♥ It was normal and accepted not only for the audience to arrive exceedingly late (sometimes as much as an hour and a half) but also for them talk throughout the entire performance.
Murray, Venetia. An Elegant Madness. Penguin Books (1998). Pg. 220.

So, was Regency Theatre what you expected, better or worse? I find the more I read of it, the more surprised I am by some of the scandals.

Good morning! I’m at work formatting the paperback for The Peculiarity of Mr. Darcy’s Mirror, so I’m posting a short I wrote for Persuasion: Behind the Scenes. I will be posting the next chapter of Mr. Darcy’s Mirror on Wednesday at Austen Variations. If you have not read the first three, click the links for Chapters 1 & 2 and Chapter 3. If you have yet to preorder, what are you waiting for? Click here for that!!!

“Sir Walter, his two daughters, and Mrs Clay, were the earliest of all their party at the rooms in the evening; and as Lady Dalrymple must be waited for, they took their station by one of the fires in the Octagon Room. But hardly were they so settled, when the door opened again, and Captain Wentworth walked in alone.”

Upon his entrance to the concert hall, Captain Wentworth paused to survey his surroundings. The gallery was opulent, as was expected, and the many people in attendance were all dressed in their finest, gathered in their respective groups while they likely discussed the performance ahead.

As he began his advance further into the room, his eyes lit upon Anne, who stood with her father and her sister near the far corner. She must have noticed him when he walked through the entry since she continued to observe him as he made his way through the crowd.

Would she attempt to speak with him? If she tried, would her father allow the conversation?

His gut twisted with anxiety as he drew nearer. A small bow should suffice as an acknowledgement, should it not? If Anne wished to speak with him, she would have to approach him. He would not harm her relationship with her family—not that they were worthy of Anne. She was far superior a creature!

Captain Wentworth drew close and she took a small step forward. She was indeed approaching him! He halted when he heard her sweet voice beckon, “How do you do?” He indicated he was well, and when he was acknowledged by Sir Walter and Miss Elliot, he bowed.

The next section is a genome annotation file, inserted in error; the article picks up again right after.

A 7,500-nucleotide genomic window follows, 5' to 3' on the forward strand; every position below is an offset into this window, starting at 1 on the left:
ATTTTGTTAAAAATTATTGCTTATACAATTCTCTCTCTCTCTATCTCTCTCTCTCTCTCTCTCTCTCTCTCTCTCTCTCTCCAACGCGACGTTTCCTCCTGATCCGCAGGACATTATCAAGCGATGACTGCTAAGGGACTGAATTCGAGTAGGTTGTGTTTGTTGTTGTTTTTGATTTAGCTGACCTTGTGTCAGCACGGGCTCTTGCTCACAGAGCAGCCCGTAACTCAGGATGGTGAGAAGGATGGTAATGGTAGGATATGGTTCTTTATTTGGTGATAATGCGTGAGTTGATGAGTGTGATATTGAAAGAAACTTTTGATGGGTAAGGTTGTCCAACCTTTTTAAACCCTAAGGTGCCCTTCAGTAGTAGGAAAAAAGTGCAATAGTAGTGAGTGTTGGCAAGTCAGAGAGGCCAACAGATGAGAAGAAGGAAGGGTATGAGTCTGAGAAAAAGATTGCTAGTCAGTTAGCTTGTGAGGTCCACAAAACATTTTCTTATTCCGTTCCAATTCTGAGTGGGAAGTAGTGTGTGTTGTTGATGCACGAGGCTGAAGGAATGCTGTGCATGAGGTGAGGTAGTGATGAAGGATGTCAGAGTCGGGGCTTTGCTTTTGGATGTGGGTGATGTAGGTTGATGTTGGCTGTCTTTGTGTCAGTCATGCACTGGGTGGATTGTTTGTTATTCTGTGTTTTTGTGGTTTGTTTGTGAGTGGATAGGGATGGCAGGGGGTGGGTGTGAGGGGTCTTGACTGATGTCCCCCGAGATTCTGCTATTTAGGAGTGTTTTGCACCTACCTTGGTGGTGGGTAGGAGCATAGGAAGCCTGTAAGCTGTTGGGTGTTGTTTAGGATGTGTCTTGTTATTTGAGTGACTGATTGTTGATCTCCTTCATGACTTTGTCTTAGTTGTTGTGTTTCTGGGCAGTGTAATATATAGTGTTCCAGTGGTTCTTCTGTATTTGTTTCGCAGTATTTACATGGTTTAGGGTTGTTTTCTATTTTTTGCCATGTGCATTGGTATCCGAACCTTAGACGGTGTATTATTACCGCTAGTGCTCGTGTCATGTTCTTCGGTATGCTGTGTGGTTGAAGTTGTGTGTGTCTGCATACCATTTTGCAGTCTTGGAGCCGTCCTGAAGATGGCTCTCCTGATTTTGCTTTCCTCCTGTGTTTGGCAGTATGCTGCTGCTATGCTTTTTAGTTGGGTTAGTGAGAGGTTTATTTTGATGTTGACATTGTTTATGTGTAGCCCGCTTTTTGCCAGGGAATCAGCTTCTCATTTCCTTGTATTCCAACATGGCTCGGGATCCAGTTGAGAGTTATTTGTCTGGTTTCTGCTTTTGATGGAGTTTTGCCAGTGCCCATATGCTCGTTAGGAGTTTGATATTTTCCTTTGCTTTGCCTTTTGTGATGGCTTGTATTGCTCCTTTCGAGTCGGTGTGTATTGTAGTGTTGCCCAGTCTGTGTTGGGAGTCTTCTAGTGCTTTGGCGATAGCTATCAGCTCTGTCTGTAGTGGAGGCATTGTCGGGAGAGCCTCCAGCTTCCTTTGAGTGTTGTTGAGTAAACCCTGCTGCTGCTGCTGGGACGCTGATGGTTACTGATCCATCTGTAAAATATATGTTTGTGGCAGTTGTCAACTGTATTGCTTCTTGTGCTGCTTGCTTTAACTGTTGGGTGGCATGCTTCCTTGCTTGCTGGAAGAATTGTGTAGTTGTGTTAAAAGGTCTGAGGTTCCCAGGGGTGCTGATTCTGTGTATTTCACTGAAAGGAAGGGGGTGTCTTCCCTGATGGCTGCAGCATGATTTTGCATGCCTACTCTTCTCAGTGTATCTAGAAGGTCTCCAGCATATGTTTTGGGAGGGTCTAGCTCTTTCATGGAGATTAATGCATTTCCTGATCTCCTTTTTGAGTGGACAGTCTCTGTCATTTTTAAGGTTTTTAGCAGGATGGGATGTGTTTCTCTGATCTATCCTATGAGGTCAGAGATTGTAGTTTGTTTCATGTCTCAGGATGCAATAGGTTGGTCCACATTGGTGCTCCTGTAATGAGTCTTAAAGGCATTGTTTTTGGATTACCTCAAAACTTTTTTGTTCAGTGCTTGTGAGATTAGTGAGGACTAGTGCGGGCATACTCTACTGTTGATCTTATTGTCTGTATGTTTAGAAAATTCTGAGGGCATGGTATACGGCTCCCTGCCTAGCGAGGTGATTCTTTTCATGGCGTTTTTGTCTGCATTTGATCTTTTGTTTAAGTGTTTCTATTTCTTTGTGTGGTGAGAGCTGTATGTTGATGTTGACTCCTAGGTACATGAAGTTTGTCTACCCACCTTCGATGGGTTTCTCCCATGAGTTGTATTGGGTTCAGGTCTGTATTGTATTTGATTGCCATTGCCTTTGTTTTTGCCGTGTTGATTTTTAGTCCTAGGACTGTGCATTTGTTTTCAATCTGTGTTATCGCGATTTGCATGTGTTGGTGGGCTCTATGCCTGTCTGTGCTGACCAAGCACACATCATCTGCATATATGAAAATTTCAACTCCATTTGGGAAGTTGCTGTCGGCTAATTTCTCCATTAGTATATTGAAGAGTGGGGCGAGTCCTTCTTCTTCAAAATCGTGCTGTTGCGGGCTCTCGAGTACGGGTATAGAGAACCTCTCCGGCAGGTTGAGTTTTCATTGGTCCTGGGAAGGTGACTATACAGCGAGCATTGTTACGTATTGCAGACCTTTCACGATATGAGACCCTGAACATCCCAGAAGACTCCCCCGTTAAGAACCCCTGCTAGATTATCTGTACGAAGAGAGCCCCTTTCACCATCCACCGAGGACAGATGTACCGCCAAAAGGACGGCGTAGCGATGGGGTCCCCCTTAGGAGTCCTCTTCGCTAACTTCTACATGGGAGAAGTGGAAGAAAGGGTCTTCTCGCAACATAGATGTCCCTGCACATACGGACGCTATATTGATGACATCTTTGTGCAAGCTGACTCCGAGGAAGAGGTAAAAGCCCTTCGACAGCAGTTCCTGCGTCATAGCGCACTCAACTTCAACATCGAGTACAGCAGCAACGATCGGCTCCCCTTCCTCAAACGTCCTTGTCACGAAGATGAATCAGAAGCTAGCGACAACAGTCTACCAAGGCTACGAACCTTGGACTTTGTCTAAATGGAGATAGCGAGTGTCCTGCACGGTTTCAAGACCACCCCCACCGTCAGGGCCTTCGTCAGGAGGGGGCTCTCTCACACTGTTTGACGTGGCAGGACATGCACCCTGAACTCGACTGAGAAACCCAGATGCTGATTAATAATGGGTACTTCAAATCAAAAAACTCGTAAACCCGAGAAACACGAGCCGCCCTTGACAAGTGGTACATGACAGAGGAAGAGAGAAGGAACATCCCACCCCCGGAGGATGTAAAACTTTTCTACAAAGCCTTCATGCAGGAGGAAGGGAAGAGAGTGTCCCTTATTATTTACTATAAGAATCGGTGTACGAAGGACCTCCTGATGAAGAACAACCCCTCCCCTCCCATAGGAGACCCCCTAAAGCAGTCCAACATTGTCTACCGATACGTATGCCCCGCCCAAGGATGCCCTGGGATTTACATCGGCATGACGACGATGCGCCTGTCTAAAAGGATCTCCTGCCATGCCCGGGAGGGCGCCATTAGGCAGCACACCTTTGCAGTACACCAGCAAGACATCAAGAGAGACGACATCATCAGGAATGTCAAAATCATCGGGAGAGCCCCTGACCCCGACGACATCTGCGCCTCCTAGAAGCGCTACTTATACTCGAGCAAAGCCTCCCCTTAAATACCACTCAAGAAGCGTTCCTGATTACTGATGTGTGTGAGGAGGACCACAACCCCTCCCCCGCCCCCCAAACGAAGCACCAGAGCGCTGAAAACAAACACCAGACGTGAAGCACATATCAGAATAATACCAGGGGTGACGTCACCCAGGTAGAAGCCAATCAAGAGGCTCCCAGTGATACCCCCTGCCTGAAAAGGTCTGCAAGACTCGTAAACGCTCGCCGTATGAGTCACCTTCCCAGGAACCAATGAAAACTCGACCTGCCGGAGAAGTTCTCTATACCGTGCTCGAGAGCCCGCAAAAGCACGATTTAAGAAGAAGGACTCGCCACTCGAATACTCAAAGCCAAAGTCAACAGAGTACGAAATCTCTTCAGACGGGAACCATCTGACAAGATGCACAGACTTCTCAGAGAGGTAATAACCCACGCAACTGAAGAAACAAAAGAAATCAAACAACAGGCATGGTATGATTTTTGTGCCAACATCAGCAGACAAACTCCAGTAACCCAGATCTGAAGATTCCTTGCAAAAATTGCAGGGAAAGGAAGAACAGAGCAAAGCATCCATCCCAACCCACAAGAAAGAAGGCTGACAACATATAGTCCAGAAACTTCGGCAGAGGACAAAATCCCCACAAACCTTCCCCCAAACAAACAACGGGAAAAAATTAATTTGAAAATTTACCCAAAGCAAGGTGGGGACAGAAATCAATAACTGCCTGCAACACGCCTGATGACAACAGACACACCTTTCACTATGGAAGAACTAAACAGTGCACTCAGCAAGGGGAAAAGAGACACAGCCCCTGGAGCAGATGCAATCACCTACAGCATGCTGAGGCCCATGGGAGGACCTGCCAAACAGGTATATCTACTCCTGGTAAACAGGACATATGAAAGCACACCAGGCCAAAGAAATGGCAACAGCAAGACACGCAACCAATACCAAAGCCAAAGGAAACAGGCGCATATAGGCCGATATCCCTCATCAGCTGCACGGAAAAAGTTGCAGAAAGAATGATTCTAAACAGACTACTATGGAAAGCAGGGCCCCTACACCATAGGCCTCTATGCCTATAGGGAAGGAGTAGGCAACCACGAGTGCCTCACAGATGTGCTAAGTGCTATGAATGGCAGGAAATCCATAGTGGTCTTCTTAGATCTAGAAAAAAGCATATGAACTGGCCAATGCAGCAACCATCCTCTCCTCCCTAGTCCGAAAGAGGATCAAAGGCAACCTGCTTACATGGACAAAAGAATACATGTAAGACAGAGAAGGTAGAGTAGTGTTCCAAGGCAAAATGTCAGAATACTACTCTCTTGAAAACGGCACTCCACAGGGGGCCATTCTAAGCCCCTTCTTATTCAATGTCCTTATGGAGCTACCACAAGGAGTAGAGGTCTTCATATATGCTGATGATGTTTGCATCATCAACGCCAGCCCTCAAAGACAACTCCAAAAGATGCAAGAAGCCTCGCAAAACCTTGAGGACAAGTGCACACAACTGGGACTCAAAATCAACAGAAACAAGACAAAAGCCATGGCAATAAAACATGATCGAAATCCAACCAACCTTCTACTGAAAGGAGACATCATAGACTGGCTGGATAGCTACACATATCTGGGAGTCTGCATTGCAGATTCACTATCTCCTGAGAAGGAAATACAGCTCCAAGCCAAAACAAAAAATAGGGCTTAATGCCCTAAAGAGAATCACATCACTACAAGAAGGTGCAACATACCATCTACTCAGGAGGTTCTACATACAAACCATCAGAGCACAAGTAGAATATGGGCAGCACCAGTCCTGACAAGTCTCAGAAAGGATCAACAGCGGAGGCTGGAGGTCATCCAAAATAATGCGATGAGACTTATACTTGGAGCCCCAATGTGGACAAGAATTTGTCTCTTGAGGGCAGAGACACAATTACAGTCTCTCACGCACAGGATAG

Between them both, they swiftly covered all of the niceties of polite discourse: the weather, Bath, and the concert ahead. As their conversation flagged, he began to despair. Could this be all they had to say to one another? Lyme! Of course, he should mention Lyme!

“I have hardly seen you since our day at Lyme. I am afraid you must have suffered from the shock, and the more from its not overpowering you at the time.” Pleasure soared within him as they spoke of their shared experiences, progressing from Louisa Musgrove’s unfortunate accident to her betrothal to Captain Benwick.

Something within Anne’s eyes was disturbed upon the mention of the upcoming nuptials. He had witnessed many emotions cross her face, and had catalogued each within his memory, and this appeared almost a sadness. Could she believe he harboured an attachment to Louisa? Despite the resentment he had carried within his heart for all of these years, he could not allow her to be so affected by a mistaken notion.

“…A man like him, in his situation! with a heart pierced, wounded, almost broken! Fanny Harville was a very superior creature, and his attachment to her was indeed attachment. A man does not recover from such a devotion of the heart to such a woman. He ought not; he does not.”

There! He had given a hint of his innermost thoughts and feelings, but would she understand?

The shadow lifted, but she pressed forward and lengthened their discussion. His keen ears registered the low tones of Sir Walter and Miss Elliot behind Anne, but he paid them no heed. While he maintained Anne’s attention, he would not be distracted by their inane prattle.

“I should very much like to see Lyme again,” said Anne.

How she surprised him! Would she wish to return for the sights, or because the location held memories of him? Oh, how he wished it were the latter!